How to Recycle Records for Fun and Profit

Learn how to get started in your own used album music store business, including location, collecting, buying merchandise and pricing.


| January/February 1976



Records

There is no reason to let those old records get covered in dust. Sell them secondhand and make some money.


PHOTO: FOTOLIA/ANDREW BROWN

If you enjoy music, I don't have to tell you that records are expensive. Even when you purchase your LP's from a super discount store or one of the big mail-order clubs, the best price you can get, usually, is something like $3.79 for each album you buy.

That's the good part, the part you never see if you live way out in the sticks away from the discount stores. And I'm sure I don't have to list the hassles you have to wade through to get to the bargains offered by the record clubs.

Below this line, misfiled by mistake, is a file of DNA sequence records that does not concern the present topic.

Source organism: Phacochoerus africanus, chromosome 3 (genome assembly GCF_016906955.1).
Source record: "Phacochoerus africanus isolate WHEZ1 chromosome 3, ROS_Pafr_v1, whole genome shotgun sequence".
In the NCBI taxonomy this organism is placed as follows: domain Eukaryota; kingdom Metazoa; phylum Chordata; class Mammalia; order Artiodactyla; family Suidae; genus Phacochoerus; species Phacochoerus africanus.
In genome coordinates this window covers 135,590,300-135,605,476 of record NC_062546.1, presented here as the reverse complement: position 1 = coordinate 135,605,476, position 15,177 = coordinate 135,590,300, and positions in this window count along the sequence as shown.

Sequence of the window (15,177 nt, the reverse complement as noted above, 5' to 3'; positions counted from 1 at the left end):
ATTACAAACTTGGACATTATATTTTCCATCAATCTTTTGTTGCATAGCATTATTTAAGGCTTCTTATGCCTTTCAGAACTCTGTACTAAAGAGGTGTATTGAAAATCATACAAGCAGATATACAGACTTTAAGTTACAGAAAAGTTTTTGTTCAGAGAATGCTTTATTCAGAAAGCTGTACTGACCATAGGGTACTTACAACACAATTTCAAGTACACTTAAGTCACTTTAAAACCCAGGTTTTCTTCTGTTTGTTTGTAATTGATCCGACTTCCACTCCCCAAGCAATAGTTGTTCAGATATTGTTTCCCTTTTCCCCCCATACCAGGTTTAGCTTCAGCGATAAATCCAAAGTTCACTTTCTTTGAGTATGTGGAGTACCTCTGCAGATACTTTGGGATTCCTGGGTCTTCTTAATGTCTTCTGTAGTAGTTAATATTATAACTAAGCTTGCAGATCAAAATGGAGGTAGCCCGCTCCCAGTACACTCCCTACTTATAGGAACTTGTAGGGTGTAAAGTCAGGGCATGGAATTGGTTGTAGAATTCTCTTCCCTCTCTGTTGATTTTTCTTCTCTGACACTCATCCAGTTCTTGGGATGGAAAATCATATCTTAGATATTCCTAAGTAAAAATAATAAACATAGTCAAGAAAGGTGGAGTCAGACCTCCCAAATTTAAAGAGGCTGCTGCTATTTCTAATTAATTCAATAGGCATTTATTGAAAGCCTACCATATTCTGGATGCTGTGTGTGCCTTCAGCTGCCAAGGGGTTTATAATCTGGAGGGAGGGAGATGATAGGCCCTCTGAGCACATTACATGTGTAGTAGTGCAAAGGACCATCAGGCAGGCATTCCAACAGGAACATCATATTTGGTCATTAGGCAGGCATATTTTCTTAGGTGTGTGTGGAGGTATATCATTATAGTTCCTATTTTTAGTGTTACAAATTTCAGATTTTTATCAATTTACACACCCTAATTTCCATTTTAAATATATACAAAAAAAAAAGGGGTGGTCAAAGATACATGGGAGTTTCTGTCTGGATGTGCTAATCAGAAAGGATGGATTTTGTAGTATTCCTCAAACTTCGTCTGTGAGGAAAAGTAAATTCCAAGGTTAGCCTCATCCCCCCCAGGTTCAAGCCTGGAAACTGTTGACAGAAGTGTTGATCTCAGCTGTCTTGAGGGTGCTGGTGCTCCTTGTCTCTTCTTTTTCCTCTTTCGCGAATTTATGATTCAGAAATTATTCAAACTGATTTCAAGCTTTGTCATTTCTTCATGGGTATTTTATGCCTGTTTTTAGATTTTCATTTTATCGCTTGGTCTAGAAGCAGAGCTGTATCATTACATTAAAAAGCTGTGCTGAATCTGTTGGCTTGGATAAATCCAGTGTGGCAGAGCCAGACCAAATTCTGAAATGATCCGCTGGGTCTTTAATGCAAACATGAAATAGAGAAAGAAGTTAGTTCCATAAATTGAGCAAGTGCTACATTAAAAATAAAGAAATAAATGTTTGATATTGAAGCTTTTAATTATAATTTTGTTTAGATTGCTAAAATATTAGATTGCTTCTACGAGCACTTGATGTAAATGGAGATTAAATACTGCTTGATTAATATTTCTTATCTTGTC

Then, of course, there are a few non-profit cooperatives (which sell new records at next-to-nothing markups) sprinkled around the country. But they're still so few and far between that I doubt if you have one within easy commuting distance.

"No problem," you say. "Our local drugstore has a rack of 'Budget LP's', and I've seen some big names listed on a few of the albums down there. I'm sure it's only a matter of time before the records I really want begin to turn up in the display."

"You're in for a long wait," I answer. "Those 'budget' LP's priced at $2.00 were made to be sold at that price and, almost without exception, are

1. unknown artists doing currently popular songs, or





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